Q. What was Miriam's and Aaron'c complaint against Moses in Numbers 11? Was it because their brother had married a non-Israelite Ethiopian or because he was a polygamist?
Tradition says that Moses married an Ethiopian (Cushite) woman from Meroë when he was Prince of Egypt. Quite possibly this was an arranged marriage, a part of the common practice in those days of the kings of subject peoples giving their daughters in marriage as part of the system of tribal alliances to prevent them going to war with one another. Or or it may have been a genuine marriage of love. One thing we do know is that the Hollywood version, The Ten Commandments, in which an Egyptian princess, the actual daughter of Pharaoh, tries to woo the handsome and dashing Moses, is simply a piece of American Protestant fantasy.
It is hard to believe that Miriam's and Aaron's opposition to Moses was on account of polygamy because polygamy was completely normative at that time and is the only way to account for the rapid growth of the Israelites in Egytptian captivity. More likely the objection was linked to the Ethiopian woman's connection to the old way of life they were fleeing, though it could have been racially motivated, since the Ethiopians were dark-skinned. Even the latter seems unlikely since we know that a good number of Egyptians joined with the Israelites in the exodus from their own country, doubtless impressed by the miracles they had witnessed and wanting to be on the 'right side'.
I give it only as an opinion, since we do not have enough data on the subject to arrive at any sure answer, but I suspect the Ethiopian was a princess accustomed to being treated royally and who expected, as a king's daughter, to have a position of authority in the camp of Israel as the leading prophet's wife. This might well have provoked resentment. Or I could be completely wrong. Perhaps the woman refused to become an Israelite by adoption into the covenant? Or she may have been entirely innocent of any fault whatsoever. We know that Moses had marriage problems inasmuch as his Midianite wife Zipporah was deeply resentful over the rite of circumcision (Ex.4:25). Indeed, the problems seem to have been so bad between the two that in the end Moses was obliged to send her and their two sons back to Midian with his father-in-law (Ex.18:2). One is reminded here of the trouble between Abraham and Hagar whom he was forced to send away together with their son Ishmael ... quite the opposite image the monogamy-only-promoting Hollywood movie tried to convey in which Zipporah was portrayed as the ideal monogamous wife. However, we must note in passing that Gershom, Moses' eldest son, did not have an inheritance status remotely comparable to that of Ishmael, for we find him listed amongst the Levites in 1 Chronicles 23:14-15, as would be expected since this was his father's tribe. His sons do not figure latterly in Israelite history.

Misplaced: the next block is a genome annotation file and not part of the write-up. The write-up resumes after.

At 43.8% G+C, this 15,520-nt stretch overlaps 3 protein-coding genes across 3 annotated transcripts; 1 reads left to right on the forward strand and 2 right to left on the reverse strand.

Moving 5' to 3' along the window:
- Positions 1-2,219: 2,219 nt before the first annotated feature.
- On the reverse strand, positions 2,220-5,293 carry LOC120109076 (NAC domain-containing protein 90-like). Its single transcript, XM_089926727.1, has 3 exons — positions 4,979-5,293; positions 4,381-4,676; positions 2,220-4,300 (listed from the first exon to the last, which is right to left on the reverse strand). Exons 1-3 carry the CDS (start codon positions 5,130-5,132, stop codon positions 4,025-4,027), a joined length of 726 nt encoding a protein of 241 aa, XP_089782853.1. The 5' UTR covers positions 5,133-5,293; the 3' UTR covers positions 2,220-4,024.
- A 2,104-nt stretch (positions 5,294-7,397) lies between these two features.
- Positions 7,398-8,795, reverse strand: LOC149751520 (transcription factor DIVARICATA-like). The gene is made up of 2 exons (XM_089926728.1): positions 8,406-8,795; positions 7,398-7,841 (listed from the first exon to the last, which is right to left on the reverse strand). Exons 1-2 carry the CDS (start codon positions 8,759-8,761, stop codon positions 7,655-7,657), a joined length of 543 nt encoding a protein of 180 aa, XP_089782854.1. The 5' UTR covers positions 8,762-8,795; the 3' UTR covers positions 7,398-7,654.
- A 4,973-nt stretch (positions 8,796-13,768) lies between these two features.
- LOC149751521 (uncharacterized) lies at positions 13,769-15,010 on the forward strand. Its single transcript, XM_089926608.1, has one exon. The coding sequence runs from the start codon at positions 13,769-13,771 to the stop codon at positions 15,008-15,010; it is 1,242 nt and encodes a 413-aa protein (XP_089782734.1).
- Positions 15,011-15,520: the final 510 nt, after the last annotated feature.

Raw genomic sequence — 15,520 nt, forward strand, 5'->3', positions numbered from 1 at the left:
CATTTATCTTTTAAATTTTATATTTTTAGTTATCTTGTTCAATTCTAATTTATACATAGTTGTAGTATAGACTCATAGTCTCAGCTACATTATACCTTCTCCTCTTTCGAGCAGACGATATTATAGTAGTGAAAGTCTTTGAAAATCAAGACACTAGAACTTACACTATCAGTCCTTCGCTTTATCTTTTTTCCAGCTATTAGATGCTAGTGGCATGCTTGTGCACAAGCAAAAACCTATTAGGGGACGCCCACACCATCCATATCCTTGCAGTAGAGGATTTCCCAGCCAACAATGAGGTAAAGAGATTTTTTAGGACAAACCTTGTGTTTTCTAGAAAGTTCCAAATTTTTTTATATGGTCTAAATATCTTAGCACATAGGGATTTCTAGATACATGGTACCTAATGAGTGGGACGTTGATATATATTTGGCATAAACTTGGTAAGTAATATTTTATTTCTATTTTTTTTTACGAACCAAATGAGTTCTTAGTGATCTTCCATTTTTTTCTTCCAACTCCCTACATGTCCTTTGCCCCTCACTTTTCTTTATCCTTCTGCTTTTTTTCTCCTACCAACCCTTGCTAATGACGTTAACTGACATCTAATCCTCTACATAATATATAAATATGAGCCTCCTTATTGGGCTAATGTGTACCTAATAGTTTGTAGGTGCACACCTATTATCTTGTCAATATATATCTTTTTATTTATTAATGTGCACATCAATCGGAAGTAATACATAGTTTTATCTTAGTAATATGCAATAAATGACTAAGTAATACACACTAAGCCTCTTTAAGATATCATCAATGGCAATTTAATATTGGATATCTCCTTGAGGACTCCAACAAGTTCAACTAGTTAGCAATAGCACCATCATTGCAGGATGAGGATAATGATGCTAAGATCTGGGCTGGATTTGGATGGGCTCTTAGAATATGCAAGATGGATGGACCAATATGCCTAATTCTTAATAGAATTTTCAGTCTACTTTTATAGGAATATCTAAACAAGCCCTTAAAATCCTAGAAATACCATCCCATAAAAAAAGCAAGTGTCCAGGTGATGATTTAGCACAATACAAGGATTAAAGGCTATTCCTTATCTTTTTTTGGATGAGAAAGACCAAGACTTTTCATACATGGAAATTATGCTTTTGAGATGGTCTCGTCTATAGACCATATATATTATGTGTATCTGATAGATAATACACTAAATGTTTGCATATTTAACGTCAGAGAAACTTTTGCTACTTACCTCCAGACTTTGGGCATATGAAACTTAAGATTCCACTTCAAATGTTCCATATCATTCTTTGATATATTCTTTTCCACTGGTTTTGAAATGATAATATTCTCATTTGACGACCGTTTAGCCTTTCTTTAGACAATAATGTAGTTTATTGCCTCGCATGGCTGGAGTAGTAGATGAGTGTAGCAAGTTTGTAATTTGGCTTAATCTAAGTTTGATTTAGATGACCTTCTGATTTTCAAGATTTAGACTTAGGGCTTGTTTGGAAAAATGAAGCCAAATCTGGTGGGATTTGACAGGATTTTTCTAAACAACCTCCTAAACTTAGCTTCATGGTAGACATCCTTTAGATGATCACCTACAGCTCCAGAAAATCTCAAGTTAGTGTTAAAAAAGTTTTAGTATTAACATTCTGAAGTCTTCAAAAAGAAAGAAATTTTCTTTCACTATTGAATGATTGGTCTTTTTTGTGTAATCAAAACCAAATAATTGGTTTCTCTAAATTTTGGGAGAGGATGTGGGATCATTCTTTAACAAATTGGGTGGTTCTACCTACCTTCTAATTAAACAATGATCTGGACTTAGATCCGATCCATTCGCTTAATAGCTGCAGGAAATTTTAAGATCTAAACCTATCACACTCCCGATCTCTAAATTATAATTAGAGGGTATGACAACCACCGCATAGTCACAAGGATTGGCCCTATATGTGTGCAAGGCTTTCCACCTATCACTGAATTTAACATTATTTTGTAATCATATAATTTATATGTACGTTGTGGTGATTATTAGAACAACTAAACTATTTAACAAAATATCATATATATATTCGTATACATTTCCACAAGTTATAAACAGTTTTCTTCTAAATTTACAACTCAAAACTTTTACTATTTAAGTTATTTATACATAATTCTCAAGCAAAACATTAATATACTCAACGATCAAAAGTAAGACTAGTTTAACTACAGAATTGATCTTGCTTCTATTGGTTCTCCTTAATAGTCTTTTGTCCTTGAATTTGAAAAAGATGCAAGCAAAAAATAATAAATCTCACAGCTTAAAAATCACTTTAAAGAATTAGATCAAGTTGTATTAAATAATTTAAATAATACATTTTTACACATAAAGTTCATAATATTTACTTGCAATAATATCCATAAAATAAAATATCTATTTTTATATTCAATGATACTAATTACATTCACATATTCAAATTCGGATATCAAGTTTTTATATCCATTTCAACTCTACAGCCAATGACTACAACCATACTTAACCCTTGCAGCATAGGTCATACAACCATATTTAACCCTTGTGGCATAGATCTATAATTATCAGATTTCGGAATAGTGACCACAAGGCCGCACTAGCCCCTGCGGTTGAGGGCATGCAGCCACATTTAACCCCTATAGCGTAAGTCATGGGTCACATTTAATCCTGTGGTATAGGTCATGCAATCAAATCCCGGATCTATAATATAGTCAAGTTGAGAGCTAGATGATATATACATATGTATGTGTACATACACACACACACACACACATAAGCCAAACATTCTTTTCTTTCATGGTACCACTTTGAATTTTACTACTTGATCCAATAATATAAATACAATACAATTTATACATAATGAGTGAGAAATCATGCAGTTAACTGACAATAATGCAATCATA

The kind of culture Moses' first wife came from
Yahweh's intervention against Miriam by striking her with leprosy can be seen in many ways. Though the Ethiopian woman was the excuse, the main cause of the punishment against her was her rebellion against Moses' authority. It was primarily an issue of patriarchy vs. matriarchy, or at least some kind of demand for coheadship. Miriam had been greatly blessed of Yahweh in many ways and had misinterpreted this as an indication that she enjoyed a position of authority in Israel. She tried to bring her brother Aaron into the conspiracy by claiming that they had 'equal rights' to their senior brother. But she was wrong, and indeed demonstrated a latent boastful and imposing feministic spirit contrary to that expected by Yahweh.
Though this episode did not, I think, have anything directly to do with polygamy there can be no doubt that Yahweh's vindication of Moses' first marriage was in a secondary sense a vindication of polygamy as we are nowhere told that his marriage to the Midianite woman was in any way wrong. Or one could argue that Yahweh wasn't actually interested in the marriage issues at all in this instance but in extirpating Egyptian matriarchy and a latent spirit of Jezebel. One thing we can be sure about is that there is not the slightest hint in the family history of Moses of Yahweh's disapproval of polygamy or His trying to set up a monogamy model. Such concepts are entirely absent from the accounts and from tradition, and contrary to the generally pro-polygamy attitudes of the chosen nation.
So strong was the polygamous tradition amongst the Hebrews that it was not until 1020 A.D. that the Western Talmudic Jews finally banned it. This was done at the Rabbinical Council of Worms (an appropriate name!) when Rabbi Gershom ben Yehuda of Mainz (Mayence, Germany) persuaded the rabbis to issue an edict putting a 'legal' stop to polygamy. That they had no authority scripturally to do this goes without saying since by New Testament definition they were not, in any case, Israel any longer -- those Hebrews who reject the Messiah having their branches cut off, which they had done. But even this aside -- even if they had still been bona fide covenant Israelites in Yahweh's eyes - their state of apostacy from even the then defunct ceremonial arm of the Law of Moses was clear because of their attitude to the Bible: "My son, be more careful in the observance of the words of the Scribes than in the words of the Torah [Old Testament]" (Talmud Erubin 21b, Soncino edition). They, liken the monogamy-only Christians/Messianics of our day, loved their scribal traditions more than the truth.
 The Second Exodus Lineup: Moses and the Twelve Moses-Men